Indexed on: 18 Mar '10Published on: 18 Mar '10Published in: BMC Cell Biology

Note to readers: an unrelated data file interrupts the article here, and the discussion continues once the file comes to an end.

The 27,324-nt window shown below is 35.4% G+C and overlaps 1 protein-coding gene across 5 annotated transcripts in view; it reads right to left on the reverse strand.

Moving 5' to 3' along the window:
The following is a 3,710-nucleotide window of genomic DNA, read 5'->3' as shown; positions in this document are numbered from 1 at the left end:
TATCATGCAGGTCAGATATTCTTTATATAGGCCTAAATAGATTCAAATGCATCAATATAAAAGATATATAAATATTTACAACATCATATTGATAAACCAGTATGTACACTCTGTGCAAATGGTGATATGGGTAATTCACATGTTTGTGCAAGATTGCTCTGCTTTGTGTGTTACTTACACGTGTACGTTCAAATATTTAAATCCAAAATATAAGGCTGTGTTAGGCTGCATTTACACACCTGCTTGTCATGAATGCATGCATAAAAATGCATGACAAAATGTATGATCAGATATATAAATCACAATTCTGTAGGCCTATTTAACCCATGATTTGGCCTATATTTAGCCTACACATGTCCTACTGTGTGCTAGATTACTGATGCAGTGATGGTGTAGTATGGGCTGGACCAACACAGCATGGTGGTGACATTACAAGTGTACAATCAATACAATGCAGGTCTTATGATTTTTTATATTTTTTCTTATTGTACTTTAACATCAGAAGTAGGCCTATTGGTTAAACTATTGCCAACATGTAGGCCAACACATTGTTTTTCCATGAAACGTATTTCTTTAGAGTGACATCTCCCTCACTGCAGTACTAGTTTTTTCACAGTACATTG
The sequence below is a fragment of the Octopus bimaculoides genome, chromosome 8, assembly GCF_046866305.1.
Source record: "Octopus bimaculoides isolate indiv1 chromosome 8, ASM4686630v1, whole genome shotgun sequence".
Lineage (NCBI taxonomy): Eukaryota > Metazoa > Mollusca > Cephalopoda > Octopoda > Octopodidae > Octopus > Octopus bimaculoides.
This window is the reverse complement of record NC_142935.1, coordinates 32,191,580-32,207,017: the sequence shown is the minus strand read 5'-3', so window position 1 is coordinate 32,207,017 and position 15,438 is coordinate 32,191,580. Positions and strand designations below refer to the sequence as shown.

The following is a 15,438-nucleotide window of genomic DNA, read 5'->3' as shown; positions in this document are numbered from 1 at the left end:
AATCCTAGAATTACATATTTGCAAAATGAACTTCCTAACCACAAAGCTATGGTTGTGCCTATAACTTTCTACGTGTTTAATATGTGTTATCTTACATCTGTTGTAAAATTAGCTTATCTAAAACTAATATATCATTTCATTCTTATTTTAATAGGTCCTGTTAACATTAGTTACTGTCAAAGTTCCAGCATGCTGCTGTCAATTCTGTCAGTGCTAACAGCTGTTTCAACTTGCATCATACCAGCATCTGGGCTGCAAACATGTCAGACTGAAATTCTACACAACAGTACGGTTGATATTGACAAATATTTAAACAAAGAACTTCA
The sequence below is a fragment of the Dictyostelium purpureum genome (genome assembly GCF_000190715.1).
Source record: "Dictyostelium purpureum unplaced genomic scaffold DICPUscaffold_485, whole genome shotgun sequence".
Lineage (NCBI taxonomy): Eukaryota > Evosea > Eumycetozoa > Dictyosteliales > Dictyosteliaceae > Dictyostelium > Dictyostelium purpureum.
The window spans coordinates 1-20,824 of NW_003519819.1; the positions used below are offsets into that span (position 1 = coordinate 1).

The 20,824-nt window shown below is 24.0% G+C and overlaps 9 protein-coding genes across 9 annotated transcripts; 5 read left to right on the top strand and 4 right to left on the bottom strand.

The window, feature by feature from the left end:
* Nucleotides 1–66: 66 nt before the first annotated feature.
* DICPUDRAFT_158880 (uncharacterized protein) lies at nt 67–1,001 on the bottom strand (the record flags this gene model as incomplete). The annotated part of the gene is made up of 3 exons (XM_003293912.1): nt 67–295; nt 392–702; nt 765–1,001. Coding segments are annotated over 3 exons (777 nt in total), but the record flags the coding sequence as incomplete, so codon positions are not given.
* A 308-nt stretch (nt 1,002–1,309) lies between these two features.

The nuclear factor-kappaB (NF-kappaB) family of transcription factors plays a role in a wide range of cellular processes including the immune response and cellular growth. In addition, deregulation of the NF-kappaB system has been associated with a number of disease states, including cancer. Therefore, insight into the regulation of NF-kappaB activation has crucial medical relevance, holding promise for novel drug target discovery. Transcription of NF-kappaB-induced genes is regulated by differential dynamics of single NF-kappaB subunits, but only a few methods are currently being applied to study dynamics. In particular, while oscillations of NF-kappaB activation have been observed in response to the cytokine tumor necrosis factor alpha (TNFalpha), little is known about the occurrence of oscillations in response to bacterial infections.To quantitatively assess NF-kappaB dynamics we generated human and murine monoclonal cell lines that stably express the NF-kappaB subunit p65 fused to GFP. Furthermore, a high-throughput assay based on automated microscopy coupled to image analysis to quantify p65-nuclear translocation was established. Using this assay, we demonstrate a stimulus- and cell line-specific temporal control of p65 translocation, revealing, for the first time, oscillations of p65 translocation in response to bacterial infection. Oscillations were detected at the single-cell level using real-time microscopy as well as at the population level using high-throughput image analysis. In addition, mathematical modeling of NF-kappaB dynamics during bacterial infections predicted masking of oscillations on the population level in asynchronous activations, which was experimentally confirmed.Taken together, this simple and cost effective assay constitutes an integrated approach to infer the dynamics of NF-kappaB kinetics in single cells and cell populations. Using a single system, novel factors modulating NF-kappaB can be identified and analyzed, providing new possibilities for a wide range of applications from therapeutic discovery and understanding of disease to host-pathogen interactions.